Teaching U.S. History in a Failing School (Part 1)

Larry Cuban on School Reform and Classroom Practice

I observed this teacher teaching three history classes a few months ago in a persistently low-performing high school on the cusp of being “restructured.” All names are fictitious.

Standing in the hallway outside of his classroom—a school policy as students move from one class to another–Mark Allison sports a gray-flecked goatee, mustache, and a ponytail of braided dreadlocks. He is wearing a lavender tie on a light, patterned purple shirt with dark-gray cargo pants. A man in his mid-50s he is friendly with students as they pass by calling many by name or “sister” and “brother.” Most of the students say “hi” back, wave, bump fists or shake hands.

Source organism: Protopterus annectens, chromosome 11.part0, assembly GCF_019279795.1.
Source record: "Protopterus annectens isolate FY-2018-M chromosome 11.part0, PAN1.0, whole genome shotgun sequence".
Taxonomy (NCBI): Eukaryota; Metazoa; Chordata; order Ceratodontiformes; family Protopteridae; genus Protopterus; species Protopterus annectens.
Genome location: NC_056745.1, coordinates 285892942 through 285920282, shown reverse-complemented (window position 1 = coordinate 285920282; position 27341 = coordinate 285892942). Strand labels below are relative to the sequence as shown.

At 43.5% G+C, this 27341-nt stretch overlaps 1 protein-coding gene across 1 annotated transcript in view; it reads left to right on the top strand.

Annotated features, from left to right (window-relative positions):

Allison teaches African American history and U.S. government. A veteran teacher, he has taught in the District 36 years of which 28 have been at Greenwich High School.

As the tardy chimes sound for the 40 minute period to begin, Allison…

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